Larger properties make it much easier to scale and create systems. The more doors you can get under one roof, the better. Our 89 unit deal has a full time maintenance guy. The numbers work much better when all of the doors are under one roof. Although some people do well in the SFR space, my opinion is large MF is the best way to scale.

It sort of depends on what 'scale' means. If the focus is on cashflow, the focus might need to shift to full commercial (not MFR). You can receive cashflow and not need to staff any maintenance.

If the focus is on adding value and not market appreciation, that tends to be labor intensive.

If the focus is on appreciation with just enough cashflow to keep things ticking over, then different again (SFR up to 4 units).

So, there are lots of solutions and they can be wrong if the investor is not really clear about what they want and what they are prepared to give up.

So Warren Buffet's Group (Invitation Homes) own 82,000 SFH. He bought at a discount during the crash and originally was only going to hold for 5 years. They still own them 7-10 years later. You can scale anything it just depends on your own definition of scale. Is your plan to hold property forever SFH works great. Cash flow on sfh should be greater than MF per door. Example cash flow per door on MF might be $150-200 while sfh might be 400-500. Selling a sfh is much easier then a MF. There are benefits to each. Scaling is all about perspective.

This debate always reminds me of what came first the chicken or the egg. I do understand the arguement of as many doors under one roof as possible, especially when you are investing from a distance. Personally I like sfh right now simply because multi family is so high per door. I also find them easier to manage and the cash flow is much better. Do they take longer to acquire more doors? Absolutely. Like someone said previously all depends on your definition of scale.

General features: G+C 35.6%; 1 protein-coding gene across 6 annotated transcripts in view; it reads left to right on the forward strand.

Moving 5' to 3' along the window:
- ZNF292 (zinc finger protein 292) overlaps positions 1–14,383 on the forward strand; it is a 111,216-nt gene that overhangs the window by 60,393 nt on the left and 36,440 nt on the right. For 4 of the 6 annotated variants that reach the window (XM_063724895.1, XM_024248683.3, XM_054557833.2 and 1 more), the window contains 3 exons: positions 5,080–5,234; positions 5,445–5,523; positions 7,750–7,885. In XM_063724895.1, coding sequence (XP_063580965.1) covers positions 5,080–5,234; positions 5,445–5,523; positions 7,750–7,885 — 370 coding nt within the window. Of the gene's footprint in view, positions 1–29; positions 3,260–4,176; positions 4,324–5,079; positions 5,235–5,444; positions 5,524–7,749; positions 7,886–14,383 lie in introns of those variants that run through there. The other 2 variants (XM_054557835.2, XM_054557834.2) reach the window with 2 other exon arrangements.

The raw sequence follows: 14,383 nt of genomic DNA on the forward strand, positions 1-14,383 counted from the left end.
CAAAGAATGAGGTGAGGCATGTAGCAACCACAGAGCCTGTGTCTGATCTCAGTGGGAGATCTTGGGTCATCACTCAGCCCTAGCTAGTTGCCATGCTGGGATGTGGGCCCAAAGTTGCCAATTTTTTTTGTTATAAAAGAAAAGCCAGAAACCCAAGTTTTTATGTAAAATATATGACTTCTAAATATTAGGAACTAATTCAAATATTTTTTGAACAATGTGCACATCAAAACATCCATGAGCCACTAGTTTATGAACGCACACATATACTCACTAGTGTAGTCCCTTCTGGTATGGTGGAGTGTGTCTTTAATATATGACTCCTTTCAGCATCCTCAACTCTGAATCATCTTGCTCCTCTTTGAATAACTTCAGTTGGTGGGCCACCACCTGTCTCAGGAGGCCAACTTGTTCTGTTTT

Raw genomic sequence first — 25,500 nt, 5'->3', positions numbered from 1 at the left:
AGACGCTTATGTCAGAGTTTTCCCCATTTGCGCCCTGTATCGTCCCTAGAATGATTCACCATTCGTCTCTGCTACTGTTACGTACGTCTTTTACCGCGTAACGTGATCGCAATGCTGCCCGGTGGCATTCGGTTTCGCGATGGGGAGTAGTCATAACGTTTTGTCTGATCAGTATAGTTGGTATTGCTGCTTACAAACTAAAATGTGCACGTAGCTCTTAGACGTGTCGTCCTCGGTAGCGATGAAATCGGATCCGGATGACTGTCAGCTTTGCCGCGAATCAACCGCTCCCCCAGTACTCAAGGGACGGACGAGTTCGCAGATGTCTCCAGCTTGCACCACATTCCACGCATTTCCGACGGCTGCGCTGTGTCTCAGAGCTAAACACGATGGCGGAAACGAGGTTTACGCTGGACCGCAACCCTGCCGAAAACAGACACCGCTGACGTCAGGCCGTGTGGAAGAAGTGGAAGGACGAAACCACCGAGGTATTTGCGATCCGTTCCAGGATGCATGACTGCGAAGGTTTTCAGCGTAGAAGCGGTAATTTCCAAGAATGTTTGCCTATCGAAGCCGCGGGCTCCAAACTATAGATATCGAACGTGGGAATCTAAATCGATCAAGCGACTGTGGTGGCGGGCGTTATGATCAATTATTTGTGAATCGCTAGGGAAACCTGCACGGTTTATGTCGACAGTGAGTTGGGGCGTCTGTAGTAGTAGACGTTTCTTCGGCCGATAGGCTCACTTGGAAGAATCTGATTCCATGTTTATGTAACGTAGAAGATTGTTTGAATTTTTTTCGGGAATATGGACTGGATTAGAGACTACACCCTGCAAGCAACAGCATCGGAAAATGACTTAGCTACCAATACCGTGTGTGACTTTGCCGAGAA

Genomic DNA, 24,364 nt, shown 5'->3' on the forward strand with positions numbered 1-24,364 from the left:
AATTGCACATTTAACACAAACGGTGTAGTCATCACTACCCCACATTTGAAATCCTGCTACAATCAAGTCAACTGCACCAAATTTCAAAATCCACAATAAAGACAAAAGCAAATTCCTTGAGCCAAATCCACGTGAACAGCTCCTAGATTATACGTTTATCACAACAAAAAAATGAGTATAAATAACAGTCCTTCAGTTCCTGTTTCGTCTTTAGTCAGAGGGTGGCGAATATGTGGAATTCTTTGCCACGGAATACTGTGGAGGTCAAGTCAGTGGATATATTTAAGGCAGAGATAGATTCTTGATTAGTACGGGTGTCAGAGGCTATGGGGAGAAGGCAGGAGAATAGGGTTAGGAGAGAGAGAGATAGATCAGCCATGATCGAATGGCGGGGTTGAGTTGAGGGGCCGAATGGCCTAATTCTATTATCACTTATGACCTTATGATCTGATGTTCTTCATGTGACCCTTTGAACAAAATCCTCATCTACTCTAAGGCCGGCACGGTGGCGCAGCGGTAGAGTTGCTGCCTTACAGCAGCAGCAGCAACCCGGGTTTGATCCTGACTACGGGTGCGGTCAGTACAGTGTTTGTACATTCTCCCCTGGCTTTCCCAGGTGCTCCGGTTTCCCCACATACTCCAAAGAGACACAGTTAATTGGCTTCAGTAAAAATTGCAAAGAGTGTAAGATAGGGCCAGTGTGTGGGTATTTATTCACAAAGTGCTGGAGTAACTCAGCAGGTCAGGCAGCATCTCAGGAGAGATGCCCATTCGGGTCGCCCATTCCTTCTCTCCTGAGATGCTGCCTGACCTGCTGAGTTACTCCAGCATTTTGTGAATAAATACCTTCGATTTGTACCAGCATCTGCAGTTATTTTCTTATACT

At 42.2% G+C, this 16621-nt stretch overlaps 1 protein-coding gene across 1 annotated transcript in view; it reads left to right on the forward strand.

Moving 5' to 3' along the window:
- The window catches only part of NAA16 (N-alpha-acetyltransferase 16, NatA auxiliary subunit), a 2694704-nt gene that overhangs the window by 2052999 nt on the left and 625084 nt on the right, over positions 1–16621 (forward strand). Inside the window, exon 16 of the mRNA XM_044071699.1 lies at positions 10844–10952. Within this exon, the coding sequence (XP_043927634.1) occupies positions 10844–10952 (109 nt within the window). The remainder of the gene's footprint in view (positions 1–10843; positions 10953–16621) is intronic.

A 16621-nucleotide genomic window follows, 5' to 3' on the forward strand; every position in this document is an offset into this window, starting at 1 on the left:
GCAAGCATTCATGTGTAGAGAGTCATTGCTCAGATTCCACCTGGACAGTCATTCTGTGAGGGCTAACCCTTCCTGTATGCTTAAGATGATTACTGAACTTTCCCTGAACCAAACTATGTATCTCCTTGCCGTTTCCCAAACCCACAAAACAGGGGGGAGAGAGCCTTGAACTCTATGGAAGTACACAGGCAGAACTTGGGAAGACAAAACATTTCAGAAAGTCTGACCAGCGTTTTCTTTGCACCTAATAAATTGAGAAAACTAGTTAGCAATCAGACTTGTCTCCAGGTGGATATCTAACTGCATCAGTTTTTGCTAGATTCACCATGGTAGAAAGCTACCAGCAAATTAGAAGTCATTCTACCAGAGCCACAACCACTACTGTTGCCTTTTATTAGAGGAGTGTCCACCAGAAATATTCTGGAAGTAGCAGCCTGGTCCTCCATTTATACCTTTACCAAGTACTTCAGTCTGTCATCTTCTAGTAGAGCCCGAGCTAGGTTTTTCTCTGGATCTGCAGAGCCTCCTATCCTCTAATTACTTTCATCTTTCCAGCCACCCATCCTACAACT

Originally posted by @Bjorn Ahlblad :

@Yonah Weiss people make and lose money in every aspect of REI one could care to mention. Many do it with SFR and duplexes. It is hard to beat having as many doors as you can reasonably get under one roof. At the same time you may have a longer road ahead at exit time.

Nothing beats MF for economy of scale if you are the LL; but today MF is so ballyhooed by financial media-even radio and TV-it is hard to find decent MF at a price that makes sense. 

Rents just have not been keeping pace with prices per door. Given all that I'm looking for my next MF deal. ;<)

 Thanks for your perspective Bjorn. I agree it is becoming increasingly harder to find good MF deals. Where do you look to find you deals? Any websties? Local brokers? Driving for dollars? 

@Greg Dickerson he is looking for cashflow much more than appreciation. I understand how the institutional players who are buying up SFR, they are in the long haul, and do not need to produce significant dividends to investors.